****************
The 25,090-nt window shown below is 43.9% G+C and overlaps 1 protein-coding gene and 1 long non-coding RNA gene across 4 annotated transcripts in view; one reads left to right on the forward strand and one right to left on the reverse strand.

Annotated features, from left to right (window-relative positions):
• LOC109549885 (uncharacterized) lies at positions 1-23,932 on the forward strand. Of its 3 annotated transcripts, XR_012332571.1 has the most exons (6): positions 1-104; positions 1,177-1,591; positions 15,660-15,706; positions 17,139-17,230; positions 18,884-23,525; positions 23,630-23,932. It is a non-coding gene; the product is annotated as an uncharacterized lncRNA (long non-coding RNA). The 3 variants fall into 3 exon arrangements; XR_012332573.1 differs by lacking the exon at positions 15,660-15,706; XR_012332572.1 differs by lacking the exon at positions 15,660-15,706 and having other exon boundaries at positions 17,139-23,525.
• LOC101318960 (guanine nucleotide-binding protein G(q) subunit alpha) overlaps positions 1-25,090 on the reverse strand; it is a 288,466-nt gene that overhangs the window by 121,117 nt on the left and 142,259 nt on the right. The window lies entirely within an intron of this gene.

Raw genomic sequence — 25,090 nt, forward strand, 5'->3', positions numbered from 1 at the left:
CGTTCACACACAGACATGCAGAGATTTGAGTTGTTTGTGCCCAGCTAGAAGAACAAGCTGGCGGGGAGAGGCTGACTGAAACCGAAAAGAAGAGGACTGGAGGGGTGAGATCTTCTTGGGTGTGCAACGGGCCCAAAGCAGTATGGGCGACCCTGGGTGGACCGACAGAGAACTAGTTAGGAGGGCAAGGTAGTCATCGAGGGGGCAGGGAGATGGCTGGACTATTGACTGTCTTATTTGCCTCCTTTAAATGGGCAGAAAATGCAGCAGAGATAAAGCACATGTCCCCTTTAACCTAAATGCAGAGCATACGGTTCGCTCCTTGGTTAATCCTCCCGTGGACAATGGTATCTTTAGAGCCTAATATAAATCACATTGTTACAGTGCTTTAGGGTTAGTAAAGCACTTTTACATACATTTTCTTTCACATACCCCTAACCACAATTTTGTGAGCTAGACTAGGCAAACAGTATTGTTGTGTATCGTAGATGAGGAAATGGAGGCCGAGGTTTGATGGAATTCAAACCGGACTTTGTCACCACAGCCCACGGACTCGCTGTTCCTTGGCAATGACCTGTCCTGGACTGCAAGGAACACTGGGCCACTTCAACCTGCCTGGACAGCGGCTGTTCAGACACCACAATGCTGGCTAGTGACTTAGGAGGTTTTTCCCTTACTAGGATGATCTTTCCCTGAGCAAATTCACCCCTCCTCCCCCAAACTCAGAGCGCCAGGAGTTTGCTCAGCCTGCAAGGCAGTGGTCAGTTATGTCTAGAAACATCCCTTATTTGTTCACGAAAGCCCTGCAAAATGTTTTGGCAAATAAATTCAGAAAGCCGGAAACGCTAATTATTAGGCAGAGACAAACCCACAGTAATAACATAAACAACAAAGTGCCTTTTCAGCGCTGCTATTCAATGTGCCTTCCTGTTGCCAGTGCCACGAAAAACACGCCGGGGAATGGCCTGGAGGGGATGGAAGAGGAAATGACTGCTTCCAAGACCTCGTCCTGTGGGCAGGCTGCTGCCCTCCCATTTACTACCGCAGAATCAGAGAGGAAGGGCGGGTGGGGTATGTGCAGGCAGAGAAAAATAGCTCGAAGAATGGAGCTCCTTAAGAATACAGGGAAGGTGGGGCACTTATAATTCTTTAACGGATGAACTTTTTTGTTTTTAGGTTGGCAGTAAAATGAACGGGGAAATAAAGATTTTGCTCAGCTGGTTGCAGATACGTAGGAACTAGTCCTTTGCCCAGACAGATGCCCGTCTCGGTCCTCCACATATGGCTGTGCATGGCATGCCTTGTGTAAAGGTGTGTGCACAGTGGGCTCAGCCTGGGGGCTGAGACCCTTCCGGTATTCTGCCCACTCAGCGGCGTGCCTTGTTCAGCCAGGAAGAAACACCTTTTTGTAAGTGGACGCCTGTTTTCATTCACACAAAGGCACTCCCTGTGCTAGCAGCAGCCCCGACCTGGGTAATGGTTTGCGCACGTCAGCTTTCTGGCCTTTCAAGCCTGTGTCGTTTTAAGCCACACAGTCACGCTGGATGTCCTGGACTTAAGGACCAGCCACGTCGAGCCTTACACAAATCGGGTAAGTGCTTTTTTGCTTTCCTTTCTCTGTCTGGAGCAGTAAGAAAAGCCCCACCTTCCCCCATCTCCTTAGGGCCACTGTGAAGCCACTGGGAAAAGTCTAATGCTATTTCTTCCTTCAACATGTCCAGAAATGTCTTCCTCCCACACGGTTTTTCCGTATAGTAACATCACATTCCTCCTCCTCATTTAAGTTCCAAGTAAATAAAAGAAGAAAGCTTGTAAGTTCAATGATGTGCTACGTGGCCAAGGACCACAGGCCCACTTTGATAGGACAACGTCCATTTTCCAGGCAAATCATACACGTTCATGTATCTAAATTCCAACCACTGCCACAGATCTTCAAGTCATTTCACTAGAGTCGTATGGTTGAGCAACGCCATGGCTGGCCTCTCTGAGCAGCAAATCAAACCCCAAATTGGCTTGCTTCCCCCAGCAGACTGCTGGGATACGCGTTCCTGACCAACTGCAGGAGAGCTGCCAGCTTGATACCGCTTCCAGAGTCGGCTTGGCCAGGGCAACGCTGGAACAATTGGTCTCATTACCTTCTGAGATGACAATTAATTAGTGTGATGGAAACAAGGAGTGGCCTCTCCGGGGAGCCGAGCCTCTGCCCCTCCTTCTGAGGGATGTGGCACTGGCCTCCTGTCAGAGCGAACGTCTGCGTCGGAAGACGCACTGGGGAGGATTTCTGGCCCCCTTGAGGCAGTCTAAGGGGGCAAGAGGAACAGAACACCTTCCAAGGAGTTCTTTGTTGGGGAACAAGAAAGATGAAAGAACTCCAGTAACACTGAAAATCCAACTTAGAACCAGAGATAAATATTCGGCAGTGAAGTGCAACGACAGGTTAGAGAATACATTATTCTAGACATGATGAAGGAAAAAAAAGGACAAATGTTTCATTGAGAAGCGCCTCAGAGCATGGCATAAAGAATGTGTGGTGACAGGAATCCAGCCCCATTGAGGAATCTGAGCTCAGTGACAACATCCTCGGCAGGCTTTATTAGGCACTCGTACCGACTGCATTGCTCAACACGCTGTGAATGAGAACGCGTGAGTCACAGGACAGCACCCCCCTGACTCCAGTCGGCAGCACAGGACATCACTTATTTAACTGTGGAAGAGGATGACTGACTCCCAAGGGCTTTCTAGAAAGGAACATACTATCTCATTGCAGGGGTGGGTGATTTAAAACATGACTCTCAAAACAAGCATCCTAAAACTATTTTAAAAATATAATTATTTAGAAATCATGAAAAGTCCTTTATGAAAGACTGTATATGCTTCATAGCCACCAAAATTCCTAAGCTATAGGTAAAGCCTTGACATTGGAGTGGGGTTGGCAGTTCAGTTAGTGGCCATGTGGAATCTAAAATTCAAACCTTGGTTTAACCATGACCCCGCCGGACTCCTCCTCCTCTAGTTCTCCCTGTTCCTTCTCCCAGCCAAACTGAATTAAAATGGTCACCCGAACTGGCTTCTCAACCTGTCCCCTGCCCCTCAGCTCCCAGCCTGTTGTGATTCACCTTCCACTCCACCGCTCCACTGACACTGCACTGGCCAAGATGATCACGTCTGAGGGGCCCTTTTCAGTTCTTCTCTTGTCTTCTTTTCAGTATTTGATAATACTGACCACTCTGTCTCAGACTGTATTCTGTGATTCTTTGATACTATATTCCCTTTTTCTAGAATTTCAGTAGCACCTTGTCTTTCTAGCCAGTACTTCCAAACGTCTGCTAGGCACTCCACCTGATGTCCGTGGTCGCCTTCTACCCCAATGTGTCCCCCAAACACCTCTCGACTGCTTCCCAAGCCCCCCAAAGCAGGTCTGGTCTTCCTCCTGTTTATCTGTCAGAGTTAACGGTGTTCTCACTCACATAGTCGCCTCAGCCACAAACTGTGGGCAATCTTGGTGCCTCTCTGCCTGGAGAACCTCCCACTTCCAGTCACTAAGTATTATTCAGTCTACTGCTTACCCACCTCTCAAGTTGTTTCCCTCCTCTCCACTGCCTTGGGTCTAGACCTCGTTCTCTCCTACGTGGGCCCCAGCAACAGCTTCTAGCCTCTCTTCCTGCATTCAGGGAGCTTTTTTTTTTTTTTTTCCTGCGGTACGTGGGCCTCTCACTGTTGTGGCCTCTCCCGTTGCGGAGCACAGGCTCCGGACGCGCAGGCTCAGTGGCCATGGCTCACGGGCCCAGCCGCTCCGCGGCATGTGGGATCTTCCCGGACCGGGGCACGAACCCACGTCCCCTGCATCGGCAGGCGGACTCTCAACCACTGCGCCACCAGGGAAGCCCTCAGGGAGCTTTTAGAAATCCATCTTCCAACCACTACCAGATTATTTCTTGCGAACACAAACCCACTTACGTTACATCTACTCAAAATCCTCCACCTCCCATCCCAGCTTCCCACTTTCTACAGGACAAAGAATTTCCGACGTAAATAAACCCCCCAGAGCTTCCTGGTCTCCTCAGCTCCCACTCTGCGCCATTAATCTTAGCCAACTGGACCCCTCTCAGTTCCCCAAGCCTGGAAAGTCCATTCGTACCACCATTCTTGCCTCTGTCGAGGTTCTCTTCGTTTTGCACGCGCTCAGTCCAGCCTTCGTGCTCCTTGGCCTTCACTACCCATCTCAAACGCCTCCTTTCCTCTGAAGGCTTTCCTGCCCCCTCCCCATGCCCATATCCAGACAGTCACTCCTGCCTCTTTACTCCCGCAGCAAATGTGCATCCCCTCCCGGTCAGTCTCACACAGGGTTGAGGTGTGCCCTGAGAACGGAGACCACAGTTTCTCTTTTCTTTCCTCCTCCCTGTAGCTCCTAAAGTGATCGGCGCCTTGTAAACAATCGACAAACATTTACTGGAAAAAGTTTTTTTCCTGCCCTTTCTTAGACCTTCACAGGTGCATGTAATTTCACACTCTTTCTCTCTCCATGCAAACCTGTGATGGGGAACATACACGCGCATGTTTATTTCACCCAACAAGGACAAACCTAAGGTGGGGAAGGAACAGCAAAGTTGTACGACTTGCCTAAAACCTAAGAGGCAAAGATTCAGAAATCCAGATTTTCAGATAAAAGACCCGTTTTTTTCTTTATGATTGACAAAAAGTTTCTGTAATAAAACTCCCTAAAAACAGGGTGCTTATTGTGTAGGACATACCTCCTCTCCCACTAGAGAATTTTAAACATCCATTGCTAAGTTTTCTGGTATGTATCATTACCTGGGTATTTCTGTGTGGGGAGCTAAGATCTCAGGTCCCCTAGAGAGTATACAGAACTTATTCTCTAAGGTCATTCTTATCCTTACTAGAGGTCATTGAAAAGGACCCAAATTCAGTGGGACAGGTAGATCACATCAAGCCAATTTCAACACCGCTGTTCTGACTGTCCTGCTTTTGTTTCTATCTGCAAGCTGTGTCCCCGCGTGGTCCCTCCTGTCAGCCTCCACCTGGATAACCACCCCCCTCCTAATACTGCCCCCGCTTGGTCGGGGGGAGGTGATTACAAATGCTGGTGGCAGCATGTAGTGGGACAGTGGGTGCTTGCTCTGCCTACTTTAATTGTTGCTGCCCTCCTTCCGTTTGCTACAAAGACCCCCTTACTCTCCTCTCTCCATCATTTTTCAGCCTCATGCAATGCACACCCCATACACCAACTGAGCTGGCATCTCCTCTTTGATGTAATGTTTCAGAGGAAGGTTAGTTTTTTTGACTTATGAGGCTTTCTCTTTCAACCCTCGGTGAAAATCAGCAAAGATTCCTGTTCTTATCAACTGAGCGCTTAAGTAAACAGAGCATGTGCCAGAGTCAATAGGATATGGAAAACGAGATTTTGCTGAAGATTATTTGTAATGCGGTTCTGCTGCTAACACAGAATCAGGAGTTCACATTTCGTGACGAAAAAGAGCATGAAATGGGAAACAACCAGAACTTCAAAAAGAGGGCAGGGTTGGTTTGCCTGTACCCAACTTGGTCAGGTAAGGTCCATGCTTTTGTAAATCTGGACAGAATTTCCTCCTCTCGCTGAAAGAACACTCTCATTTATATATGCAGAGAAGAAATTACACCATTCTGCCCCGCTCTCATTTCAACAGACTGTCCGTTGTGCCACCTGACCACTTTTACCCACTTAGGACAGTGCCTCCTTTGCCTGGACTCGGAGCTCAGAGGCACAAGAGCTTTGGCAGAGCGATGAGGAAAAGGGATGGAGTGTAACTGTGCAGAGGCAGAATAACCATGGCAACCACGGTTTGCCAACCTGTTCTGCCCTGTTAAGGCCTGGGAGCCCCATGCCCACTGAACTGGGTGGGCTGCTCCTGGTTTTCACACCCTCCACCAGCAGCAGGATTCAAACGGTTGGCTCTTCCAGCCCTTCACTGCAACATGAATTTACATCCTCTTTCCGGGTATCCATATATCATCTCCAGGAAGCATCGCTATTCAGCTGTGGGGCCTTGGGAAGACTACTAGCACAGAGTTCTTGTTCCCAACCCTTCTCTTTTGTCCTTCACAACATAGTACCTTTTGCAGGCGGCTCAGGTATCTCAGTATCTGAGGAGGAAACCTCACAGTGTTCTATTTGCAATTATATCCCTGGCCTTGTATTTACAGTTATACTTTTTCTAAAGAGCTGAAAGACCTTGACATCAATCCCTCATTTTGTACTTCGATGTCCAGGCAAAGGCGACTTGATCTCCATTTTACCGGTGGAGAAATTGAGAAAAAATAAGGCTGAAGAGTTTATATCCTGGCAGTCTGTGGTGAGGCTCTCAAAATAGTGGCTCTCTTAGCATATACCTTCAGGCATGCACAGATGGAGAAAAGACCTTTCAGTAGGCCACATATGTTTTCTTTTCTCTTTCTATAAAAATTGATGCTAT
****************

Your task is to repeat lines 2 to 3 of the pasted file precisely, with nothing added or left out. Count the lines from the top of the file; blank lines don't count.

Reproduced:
Annotated features, from left to right (window-relative positions):
• LOC109549885 (uncharacterized) lies at positions 1-23,932 on the forward strand. Of its 3 annotated transcripts, XR_012332571.1 has the most exons (6): positions 1-104; positions 1,177-1,591; positions 15,660-15,706; positions 17,139-17,230; positions 18,884-23,525; positions 23,630-23,932. It is a non-coding gene; the product is annotated as an uncharacterized lncRNA (long non-coding RNA). The 3 variants fall into 3 exon arrangements; XR_012332573.1 differs by lacking the exon at positions 15,660-15,706; XR_012332572.1 differs by lacking the exon at positions 15,660-15,706 and having other exon boundaries at positions 17,139-23,525.